Lens Envy

Once again, I have celebrated a birthday.  I question the wisdom of having 4 annual milestones occur within a month of each other.  Nothing like reminding yourself you’re getting older every time you turn around.

First there was our wedding anniversary on the 21st, rapidly followed by Christmas Day, which also happens to be my older brother’s birthday (and he turned 50 this year), New Year’s immediately follows, and then there is my sister-in-law’s birthday, my friends and neighbors’ birthdays, and finally my own.

All of this serves to make me rather reflective at this time of year.  Sensing I might be getting into a bit of a funk, I decided to celebrate my birthday (a few days late) by taking a Blue Moon Cruises Eco Tour of the Hiwassee Nature Preserve.

Last year, we went to the Sandhill Crane festival in the same preserve.  However, during the festival, you have to take a bus into the refuge and there is only one area you can view birds from.  On the plus side, there are volunteers from the ornithological society who setup scopes and point out really great birds.  For this reason, last year we saw a Whooping Crane (albeit as a white dot amongst the grayer Sandhill Cranes).

I thought the Blue Moon Cruise might yield some better photographs since we would theoretically get much closer to the birds.

Armed with two cameras and my two longest lenses, after we boarded, I got out my gear and started getting everything setup.  Across from me was a man with a case containing a 600mm lens.  It’s hard not to stare at a 600mm lens.  Much like a breast-obsessed man trying to keep his eyes on a well-endowed woman’s face, I found myself struggling to just look away.  Lens envy–something Freud never wrote about.

In truth, I don’t think I could lug a 600mm lens around for long.  I tell myself that since I am unlikely to ever decide it’s worth it to spend $13,000 on a lens; it makes me feel like I’m not missing out on anything other than a sore back and tired arms.  If you have never seen a 600mm lens in person, it’s about the size of a bullhorn, but longer.  Much longer.

I did what I could with my 70-200mm and 100-400mm lenses.  The cruise did get us closer to the birds, but not quite close enough that a 600mm lens wouldn’t have come in handy.  I am still working my way through the 1500+ images I ended up with during that 3.5 hour tour, but I did grab a few to share today.

I think we saw about 20 Bald Eagles, mostly juveniles.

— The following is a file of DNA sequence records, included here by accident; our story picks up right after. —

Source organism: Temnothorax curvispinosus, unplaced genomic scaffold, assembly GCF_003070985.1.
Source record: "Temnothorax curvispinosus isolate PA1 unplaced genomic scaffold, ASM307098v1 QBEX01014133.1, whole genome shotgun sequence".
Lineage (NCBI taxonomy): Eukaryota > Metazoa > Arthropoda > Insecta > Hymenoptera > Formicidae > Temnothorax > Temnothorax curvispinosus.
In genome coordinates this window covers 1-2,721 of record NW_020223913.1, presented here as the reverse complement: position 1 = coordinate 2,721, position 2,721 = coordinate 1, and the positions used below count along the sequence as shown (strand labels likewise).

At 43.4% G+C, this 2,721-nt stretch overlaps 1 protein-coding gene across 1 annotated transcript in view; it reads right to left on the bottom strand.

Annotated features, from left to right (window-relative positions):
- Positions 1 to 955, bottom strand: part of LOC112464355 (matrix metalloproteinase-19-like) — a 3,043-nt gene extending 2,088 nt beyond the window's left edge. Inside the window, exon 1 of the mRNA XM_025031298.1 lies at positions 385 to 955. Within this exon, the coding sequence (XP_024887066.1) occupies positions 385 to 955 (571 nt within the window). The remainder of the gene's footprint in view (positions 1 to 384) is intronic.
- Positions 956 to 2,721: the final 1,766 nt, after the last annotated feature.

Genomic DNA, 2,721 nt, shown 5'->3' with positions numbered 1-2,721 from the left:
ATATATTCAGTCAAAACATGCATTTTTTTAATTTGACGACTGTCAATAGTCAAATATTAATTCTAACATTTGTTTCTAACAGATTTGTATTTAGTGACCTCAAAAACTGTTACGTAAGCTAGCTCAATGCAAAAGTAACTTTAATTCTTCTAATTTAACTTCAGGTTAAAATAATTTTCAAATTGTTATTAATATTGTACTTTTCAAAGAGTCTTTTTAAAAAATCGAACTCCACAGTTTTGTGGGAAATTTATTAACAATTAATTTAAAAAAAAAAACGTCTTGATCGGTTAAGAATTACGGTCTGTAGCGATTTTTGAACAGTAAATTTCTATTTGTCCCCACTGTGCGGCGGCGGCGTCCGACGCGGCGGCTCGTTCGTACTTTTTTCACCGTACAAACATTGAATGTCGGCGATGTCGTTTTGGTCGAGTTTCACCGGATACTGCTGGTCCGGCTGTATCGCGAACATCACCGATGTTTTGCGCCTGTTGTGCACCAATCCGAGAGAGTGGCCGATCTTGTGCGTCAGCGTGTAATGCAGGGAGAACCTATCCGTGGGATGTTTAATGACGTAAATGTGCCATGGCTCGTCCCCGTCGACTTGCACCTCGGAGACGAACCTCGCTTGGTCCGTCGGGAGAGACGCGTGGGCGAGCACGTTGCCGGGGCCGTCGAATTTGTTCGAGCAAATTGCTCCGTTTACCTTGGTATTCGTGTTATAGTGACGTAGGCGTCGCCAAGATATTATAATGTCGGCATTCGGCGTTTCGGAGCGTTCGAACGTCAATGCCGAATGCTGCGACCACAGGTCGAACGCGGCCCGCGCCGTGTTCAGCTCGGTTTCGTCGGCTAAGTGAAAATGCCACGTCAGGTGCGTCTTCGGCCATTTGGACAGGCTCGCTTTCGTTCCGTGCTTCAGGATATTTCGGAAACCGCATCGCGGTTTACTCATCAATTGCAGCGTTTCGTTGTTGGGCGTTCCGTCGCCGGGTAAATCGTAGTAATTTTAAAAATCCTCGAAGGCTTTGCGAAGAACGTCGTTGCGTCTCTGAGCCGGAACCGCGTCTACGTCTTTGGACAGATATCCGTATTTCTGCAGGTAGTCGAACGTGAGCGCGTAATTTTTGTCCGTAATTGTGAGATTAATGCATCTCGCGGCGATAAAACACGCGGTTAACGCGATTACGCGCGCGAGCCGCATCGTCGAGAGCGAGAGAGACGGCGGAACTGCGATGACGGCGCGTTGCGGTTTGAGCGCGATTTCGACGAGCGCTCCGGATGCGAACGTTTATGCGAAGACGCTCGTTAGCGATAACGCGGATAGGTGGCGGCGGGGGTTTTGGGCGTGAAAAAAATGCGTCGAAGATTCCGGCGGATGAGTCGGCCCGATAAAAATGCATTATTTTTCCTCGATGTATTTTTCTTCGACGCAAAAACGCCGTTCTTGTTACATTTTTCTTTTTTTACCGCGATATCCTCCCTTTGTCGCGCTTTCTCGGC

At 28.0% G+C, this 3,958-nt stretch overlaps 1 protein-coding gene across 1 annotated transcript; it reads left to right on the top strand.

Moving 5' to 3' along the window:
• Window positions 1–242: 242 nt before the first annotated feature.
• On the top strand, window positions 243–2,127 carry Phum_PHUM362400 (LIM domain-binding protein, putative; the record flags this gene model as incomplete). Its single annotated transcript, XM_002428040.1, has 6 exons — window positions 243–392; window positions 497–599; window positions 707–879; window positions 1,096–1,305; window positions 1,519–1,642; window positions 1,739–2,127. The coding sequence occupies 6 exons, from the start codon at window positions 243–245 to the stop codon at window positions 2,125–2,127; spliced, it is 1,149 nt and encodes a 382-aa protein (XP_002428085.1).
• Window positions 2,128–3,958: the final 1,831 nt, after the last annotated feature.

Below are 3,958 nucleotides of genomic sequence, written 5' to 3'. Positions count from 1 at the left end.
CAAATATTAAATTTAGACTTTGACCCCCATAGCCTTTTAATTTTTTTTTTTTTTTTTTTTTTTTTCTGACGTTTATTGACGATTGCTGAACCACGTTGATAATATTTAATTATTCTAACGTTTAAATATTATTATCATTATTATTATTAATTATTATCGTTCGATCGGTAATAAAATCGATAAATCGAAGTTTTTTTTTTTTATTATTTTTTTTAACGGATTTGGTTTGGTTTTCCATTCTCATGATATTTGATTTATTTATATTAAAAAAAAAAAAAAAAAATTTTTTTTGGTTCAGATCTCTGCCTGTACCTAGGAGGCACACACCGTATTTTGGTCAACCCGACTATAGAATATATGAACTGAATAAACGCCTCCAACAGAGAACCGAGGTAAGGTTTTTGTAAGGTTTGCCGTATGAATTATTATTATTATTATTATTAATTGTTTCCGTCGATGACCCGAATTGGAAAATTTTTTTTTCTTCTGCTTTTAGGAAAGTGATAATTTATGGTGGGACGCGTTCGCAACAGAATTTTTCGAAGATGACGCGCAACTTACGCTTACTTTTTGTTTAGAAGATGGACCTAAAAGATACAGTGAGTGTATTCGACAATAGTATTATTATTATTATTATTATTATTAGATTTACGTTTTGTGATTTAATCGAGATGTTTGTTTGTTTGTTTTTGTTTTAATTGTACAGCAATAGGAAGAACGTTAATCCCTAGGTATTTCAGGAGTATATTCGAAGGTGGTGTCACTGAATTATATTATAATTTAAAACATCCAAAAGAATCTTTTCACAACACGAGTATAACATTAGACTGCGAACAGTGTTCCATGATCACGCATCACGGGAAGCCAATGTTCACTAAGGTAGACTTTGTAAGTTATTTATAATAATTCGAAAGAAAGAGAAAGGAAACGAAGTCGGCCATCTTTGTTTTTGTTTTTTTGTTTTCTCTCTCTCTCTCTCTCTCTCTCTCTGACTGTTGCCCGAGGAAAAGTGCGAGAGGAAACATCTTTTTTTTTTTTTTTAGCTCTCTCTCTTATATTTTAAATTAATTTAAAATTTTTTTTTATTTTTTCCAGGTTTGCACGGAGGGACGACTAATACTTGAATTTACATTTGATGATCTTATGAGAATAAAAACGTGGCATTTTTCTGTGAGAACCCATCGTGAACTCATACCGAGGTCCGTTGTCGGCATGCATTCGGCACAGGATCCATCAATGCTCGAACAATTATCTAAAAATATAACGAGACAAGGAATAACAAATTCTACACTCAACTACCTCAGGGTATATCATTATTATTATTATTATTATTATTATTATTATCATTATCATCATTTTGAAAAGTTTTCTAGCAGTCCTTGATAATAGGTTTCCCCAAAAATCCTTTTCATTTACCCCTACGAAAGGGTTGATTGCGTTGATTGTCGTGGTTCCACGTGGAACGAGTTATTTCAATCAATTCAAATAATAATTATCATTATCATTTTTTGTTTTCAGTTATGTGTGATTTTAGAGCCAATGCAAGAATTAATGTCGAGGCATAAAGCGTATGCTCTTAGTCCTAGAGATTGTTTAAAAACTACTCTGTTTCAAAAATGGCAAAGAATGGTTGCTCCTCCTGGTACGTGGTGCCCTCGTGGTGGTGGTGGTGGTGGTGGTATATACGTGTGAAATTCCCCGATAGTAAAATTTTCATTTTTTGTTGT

It’s bound to be a good day when you see 20 Bald Eagles.  Although I was slightly disappointed we didn’t see any Whooping Cranes this year, the cruise itself was wonderful.


See Ya Later

Nearly a week into our 2008 Christmas road trip, we made it to Everglades City, Florida.  We were looking forward to 3 days of canoeing and camping along the Gulf Coast.  But, the day we arrived, we decided just to enjoy the surroundings and spend the night comfortably in a local bed and breakfast (who also happened to rent canoes).

Before we could really enjoy ourselves, we decided to head to the local grocery store and stock up on supplies for our camping trip.  This did not take long because the local grocery store was about the size of a large convenience store at a gas station.  There was very little selection and only one brand of anything they carried.  This had the advantage of making decisions very easy.  Do you want bottled water?  1 liter or 2 gallons?  Do you want beef jerky?  Oh, they’re buy 3 get one free.  Do you want granola bars?  1 box or 2?  I love easy decisions!

On the way back to the hotel, we discovered a roadside park with a lovely swamp occupied by so much wildlife, at first I thought it was a zoo.  I couldn’t get over the birds.  If all birds were that big, birding would be so much easier!

The Cormorants stood around drying their wings.  The Little Blue Heron posed while stalking fish.  And the Anhinga, well, they were the most amazing of all.  I saw a stick poking up through the surface of the water and suddenly realized it wasn’t a stick at all!  It was the beak of an Anhinga who was walking along the bottom of the pond with its beak sticking up through the surface like a breathing tube.  I don’t know if it was really breathing, but I was blown away by the scuba diving bird!

If the birds weren’t enough, the alligators added a whole new level of excitement.  While you can’t tell from the photos, there was a fence between the closest alligators and us.  Although, it was a fence they could have run around to get to us.  I’ve heard alligators are pretty fast, but Pat kept an eye on the gators to make sure none were sneaking up behind me when I was looking at his brother.  You have to respect any animal that has been around for as many millennium as the alligator.  They reek of ancientness.

Amazed, loaded with images, and stocked with food for our trip, we decided to try a local restaurant that was recommended to us by the bed and breakfast.  It was one of those hyper casual places that served on picnic tables with paper plates.  But I had the best salad I’ve ever had in my life there–the greens, herbs, and flowers (yes flowers) were all grown in the restaurant’s own garden.  Just writing about it makes me want to return just to have another one of those salads.

It was a great way to prepare for our canoeing adventure.